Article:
Despite recommendations, patients with treatment-resistant hypertension rarely tested for primary al
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1. Despite recommendations, patients with treatment-resistant hypertension rarely tested for primary aldosteronism
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A retrospective cohort study found that testing for primary aldosteronism in patients with treatment-resistent hypertension was rare and also associated with higher rates of evidence-based treatment and better longitudinal blood pressure control. The findings are published in Annals of Internal Medicine.
Primary aldosteronism is a common cause of secondary hypertension and is highly prevalent among patients with treatment-resistant hypertension. Primary aldosteronism is associated with a 4- to 12-fold increased risk for adverse cardiovascular events compared with primary hypertension and can be effectively treated with MRAs or surgery. Although clinical practice guidelines recommend aldosteronism screening for such patients, they may not be followed.
Researchers from the University of Pennsylvania Perelman School of Medicine, Stanford University, and University of Michigan reviewed data from the Veterans Health Administration (VHA) for more than 269,000 veterans with incident apparent treatment-resistant hypertension to evaluate testing rates for primary aldosteronism (plasma aldosterone-renin) and evidence-based hypertension management. Treatment-resistant hypertension was defined as either 2 blood pressures of at least 140 mm Hg (systolic) or 90 mm Hg (diastolic) at least 1 month apart during use of at least 3 antihypertensive agents (including a diuretic), or hypertension requiring at least 4 antihypertensive classes.
The data showed that fewer than 2% of patients with incident apparent treatment-resistant hypertension underwent guideline-recommended testing for primary aldosteronism. Testing rates ranged from 0% to 6% across medical centers and did not correlate to population size of patients with apparent treatment-resistant hypertension. Testing also was associated with higher rates of evidence-based treatment with mineralocorticoid receptor antagonist (MRAs) and better longitudinal blood pressure control. Testing rates also did not change meaningfully over nearly 2 decades of follow-up despite an increasing number of guidelines recommending testing for primary aldosteronism in this population. According to the researchers, these findings suggest an opportunity for the VHA to introduce innovative practices to educate providers about the importance of testing high-risk patients.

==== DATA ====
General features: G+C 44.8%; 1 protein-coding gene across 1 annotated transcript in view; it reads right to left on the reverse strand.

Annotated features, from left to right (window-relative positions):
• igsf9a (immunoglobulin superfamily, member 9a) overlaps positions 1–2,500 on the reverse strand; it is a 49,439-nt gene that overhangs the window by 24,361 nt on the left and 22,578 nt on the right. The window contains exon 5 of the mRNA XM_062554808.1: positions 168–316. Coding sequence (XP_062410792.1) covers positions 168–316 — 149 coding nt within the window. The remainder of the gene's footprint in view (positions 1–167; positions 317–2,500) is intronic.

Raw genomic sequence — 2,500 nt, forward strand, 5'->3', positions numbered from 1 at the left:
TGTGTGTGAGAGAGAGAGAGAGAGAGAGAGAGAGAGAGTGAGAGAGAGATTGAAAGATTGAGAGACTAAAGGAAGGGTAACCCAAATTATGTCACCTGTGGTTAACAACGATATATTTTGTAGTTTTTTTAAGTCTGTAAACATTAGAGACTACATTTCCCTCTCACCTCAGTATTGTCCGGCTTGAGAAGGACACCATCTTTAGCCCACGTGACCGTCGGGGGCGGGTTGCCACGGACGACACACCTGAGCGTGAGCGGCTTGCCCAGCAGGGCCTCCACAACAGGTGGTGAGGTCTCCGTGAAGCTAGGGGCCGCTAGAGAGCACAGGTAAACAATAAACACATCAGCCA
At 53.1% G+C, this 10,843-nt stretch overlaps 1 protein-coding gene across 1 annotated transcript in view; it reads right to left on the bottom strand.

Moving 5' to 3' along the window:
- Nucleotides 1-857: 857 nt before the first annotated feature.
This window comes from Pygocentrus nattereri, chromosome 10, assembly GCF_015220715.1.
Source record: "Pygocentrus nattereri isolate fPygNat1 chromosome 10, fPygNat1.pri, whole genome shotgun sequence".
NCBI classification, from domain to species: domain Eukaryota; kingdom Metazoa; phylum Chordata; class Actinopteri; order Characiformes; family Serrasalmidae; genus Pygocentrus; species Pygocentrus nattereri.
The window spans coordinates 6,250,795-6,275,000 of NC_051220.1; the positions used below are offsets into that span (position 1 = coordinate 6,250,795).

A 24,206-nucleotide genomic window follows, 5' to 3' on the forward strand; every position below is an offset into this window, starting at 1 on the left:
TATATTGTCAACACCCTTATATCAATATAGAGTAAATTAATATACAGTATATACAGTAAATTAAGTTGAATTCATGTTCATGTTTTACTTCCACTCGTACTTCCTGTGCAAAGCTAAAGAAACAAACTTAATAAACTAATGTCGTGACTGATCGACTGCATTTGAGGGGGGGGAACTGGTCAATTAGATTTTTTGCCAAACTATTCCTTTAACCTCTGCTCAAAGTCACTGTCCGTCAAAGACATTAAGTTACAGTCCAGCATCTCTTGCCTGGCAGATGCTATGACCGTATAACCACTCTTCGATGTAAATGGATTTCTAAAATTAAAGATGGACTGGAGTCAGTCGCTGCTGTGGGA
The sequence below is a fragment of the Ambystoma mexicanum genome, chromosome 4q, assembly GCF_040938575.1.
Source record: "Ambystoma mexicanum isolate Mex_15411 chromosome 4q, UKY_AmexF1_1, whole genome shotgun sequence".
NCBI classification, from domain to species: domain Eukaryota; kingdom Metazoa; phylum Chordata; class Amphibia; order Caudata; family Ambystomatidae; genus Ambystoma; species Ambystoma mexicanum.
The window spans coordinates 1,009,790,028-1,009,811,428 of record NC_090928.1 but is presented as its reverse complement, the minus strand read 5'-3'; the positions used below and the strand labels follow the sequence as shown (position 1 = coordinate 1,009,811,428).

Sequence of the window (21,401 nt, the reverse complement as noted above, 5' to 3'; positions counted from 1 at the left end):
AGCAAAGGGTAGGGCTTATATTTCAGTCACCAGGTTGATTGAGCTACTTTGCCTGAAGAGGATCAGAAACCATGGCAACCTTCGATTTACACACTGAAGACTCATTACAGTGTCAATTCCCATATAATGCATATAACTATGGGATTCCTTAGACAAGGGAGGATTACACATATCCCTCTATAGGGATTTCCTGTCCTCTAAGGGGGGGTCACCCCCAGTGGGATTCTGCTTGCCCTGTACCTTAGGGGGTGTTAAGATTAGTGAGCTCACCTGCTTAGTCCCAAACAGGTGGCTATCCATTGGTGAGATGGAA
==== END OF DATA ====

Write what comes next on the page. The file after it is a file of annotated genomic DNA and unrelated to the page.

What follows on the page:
2. A stepped exercise program may improve symptoms of knee osteoarthritis
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An adaptive stepped approach to delivering exercise and physical therapy interventions for knee osteoarthritis improved pain and physical function compared with arthritis education alone in a randomized controlled trial. The findings are published in Annals of Internal Medicine.
Knee osteoarthritis is a common condition that may be painful and limit a person’s activity level. Exercise with or without a physical therapist can help, but many patients do not exercise. A stepped care model that moves from exercises a patient can do on their own to in-person physical therapy might be an effective way to meet patients’ needs.
Researchers from the Veterans Administration (VA) Health Care System randomly assigned 345 patients with painful knee osteoarthritis at two VA health care sites to an exercise program called STEP-KOA (stepped exercise program for patients with knee osteoarthritis) or to arthritis education. The STEP-KOA program consists of a 3-level intervention that progresses based on patient needs. If the internet-based exercise program in step 1 was not effective, the patient moved to step 2, 3 months of physical activity coaching calls twice per month. If pain still did not approve, the patient advanced to step 3, in-person physical therapy visits. The arthritis education group received educational materials via mail every 2 weeks. After 9 months, the researchers found that of the patients in the stepped exercise program, 65% progressed to step 2 and 35% went on to step 3. The stepped care group also showed greater improvement in pain and function levels compared with the group that received arthritis education only.
According to the researchers, this type of stepped care strategy could preserve health care resources and tailor programs to patients’ needs. However, more work would be needed to increase patient engagement in such programs.